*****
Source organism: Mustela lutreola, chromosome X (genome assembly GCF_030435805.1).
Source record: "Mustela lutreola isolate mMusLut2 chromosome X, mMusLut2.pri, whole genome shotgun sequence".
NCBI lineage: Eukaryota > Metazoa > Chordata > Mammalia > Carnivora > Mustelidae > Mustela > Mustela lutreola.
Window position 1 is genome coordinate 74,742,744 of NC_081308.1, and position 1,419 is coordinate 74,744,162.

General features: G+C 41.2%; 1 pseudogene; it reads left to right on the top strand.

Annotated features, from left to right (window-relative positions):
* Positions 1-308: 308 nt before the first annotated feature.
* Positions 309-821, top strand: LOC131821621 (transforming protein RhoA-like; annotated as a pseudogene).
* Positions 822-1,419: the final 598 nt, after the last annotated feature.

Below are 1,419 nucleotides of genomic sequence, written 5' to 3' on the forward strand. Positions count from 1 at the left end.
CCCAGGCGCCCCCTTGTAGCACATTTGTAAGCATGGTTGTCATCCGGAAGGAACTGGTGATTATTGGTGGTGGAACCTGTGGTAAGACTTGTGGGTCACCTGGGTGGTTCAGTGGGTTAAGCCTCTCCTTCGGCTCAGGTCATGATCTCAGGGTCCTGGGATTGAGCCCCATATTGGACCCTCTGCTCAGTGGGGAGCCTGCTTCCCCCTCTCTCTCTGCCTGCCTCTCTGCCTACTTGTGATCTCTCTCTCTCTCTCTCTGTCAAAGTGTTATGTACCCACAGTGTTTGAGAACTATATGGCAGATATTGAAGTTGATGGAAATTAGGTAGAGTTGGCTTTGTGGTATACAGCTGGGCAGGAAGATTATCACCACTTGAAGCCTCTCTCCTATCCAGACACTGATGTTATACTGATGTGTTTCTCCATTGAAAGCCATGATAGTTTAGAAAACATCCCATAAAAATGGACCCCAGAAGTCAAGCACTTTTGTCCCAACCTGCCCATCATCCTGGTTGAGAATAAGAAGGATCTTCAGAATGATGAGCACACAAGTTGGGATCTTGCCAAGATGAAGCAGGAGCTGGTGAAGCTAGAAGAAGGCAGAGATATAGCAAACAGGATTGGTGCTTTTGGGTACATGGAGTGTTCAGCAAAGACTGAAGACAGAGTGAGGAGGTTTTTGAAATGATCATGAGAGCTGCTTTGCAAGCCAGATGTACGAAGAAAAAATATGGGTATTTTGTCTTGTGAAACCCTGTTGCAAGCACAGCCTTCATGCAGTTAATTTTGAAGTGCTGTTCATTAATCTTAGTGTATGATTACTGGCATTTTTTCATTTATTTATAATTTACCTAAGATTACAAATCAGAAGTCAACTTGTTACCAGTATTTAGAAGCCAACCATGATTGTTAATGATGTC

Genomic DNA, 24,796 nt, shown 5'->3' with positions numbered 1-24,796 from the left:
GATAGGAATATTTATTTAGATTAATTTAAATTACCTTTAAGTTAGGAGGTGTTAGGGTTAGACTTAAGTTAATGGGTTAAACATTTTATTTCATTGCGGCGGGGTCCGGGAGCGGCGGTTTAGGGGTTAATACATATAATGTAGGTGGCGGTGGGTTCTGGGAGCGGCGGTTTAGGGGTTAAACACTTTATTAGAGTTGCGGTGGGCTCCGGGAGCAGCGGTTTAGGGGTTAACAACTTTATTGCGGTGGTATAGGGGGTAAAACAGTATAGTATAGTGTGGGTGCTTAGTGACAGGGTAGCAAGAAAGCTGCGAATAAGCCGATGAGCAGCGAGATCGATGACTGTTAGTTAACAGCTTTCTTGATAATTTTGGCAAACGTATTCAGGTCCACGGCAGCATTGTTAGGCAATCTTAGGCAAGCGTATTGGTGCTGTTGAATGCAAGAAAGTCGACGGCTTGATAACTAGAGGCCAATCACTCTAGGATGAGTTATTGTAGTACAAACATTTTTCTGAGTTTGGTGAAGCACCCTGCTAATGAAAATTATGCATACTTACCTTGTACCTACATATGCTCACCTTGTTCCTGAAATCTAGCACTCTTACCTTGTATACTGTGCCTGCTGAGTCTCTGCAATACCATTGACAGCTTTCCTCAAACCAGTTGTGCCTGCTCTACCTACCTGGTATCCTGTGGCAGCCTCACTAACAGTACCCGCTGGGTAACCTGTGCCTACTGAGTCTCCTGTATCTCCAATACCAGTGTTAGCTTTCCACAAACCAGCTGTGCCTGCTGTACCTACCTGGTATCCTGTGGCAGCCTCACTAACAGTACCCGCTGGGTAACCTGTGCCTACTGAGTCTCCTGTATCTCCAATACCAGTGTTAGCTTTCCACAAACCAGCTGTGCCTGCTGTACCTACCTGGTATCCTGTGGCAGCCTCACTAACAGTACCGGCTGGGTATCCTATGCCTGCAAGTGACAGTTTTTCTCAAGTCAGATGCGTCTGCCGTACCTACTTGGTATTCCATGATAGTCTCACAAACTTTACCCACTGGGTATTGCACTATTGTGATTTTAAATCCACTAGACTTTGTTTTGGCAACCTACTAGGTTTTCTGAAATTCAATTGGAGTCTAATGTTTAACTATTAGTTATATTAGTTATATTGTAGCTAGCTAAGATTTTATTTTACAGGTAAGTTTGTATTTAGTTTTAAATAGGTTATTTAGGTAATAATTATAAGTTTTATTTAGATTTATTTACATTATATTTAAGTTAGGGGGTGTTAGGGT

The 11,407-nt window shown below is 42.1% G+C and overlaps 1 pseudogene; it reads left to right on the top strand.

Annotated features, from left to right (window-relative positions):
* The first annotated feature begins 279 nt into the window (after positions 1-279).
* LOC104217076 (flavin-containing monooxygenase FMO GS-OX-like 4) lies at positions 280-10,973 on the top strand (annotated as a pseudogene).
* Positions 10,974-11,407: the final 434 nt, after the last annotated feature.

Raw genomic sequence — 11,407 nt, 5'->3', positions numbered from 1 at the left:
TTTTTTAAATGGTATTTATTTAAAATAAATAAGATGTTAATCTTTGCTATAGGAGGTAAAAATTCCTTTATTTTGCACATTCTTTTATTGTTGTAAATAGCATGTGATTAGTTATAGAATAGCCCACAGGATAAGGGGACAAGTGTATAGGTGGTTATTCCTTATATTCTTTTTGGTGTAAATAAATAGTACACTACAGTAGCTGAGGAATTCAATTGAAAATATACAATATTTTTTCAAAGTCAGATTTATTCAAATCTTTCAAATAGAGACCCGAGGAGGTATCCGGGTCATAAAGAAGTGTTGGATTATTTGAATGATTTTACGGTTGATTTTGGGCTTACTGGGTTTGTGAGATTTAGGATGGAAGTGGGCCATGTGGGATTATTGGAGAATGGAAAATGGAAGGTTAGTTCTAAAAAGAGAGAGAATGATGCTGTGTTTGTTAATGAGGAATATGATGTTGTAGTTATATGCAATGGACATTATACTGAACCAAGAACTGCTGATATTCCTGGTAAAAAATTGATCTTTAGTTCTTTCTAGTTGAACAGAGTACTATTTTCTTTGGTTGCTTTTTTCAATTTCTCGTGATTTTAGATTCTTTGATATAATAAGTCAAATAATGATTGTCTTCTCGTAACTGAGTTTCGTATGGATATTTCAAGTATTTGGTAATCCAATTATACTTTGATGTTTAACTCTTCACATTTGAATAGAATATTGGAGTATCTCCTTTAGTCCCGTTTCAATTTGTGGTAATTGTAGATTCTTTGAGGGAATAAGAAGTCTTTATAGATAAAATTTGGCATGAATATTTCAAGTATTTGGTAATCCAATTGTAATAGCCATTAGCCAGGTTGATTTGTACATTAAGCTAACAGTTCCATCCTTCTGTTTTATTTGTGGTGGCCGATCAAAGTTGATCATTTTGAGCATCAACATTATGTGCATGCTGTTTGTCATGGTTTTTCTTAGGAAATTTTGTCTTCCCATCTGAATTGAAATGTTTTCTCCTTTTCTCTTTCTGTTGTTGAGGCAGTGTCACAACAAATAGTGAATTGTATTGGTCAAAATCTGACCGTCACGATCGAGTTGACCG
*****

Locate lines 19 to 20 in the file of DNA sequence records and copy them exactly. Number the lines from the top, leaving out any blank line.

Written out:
Raw genomic sequence — 11,407 nt, 5'->3', positions numbered from 1 at the left:
TTTTTTAAATGGTATTTATTTAAAATAAATAAGATGTTAATCTTTGCTATAGGAGGTAAAAATTCCTTTATTTTGCACATTCTTTTATTGTTGTAAATAGCATGTGATTAGTTATAGAATAGCCCACAGGATAAGGGGACAAGTGTATAGGTGGTTATTCCTTATATTCTTTTTGGTGTAAATAAATAGTACACTACAGTAGCTGAGGAATTCAATTGAAAATATACAATATTTTTTCAAAGTCAGATTTATTCAAATCTTTCAAATAGAGACCCGAGGAGGTATCCGGGTCATAAAGAAGTGTTGGATTATTTGAATGATTTTACGGTTGATTTTGGGCTTACTGGGTTTGTGAGATTTAGGATGGAAGTGGGCCATGTGGGATTATTGGAGAATGGAAAATGGAAGGTTAGTTCTAAAAAGAGAGAGAATGATGCTGTGTTTGTTAATGAGGAATATGATGTTGTAGTTATATGCAATGGACATTATACTGAACCAAGAACTGCTGATATTCCTGGTAAAAAATTGATCTTTAGTTCTTTCTAGTTGAACAGAGTACTATTTTCTTTGGTTGCTTTTTTCAATTTCTCGTGATTTTAGATTCTTTGATATAATAAGTCAAATAATGATTGTCTTCTCGTAACTGAGTTTCGTATGGATATTTCAAGTATTTGGTAATCCAATTATACTTTGATGTTTAACTCTTCACATTTGAATAGAATATTGGAGTATCTCCTTTAGTCCCGTTTCAATTTGTGGTAATTGTAGATTCTTTGAGGGAATAAGAAGTCTTTATAGATAAAATTTGGCATGAATATTTCAAGTATTTGGTAATCCAATTGTAATAGCCATTAGCCAGGTTGATTTGTACATTAAGCTAACAGTTCCATCCTTCTGTTTTATTTGTGGTGGCCGATCAAAGTTGATCATTTTGAGCATCAACATTATGTGCATGCTGTTTGTCATGGTTTTTCTTAGGAAATTTTGTCTTCCCATCTGAATTGAAATGTTTTCTCCTTTTCTCTTTCTGTTGTTGAGGCAGTGTCACAACAAATAGTGAATTGTATTGGTCAAAATCTGACCGTCACGATCGAGTTGACCG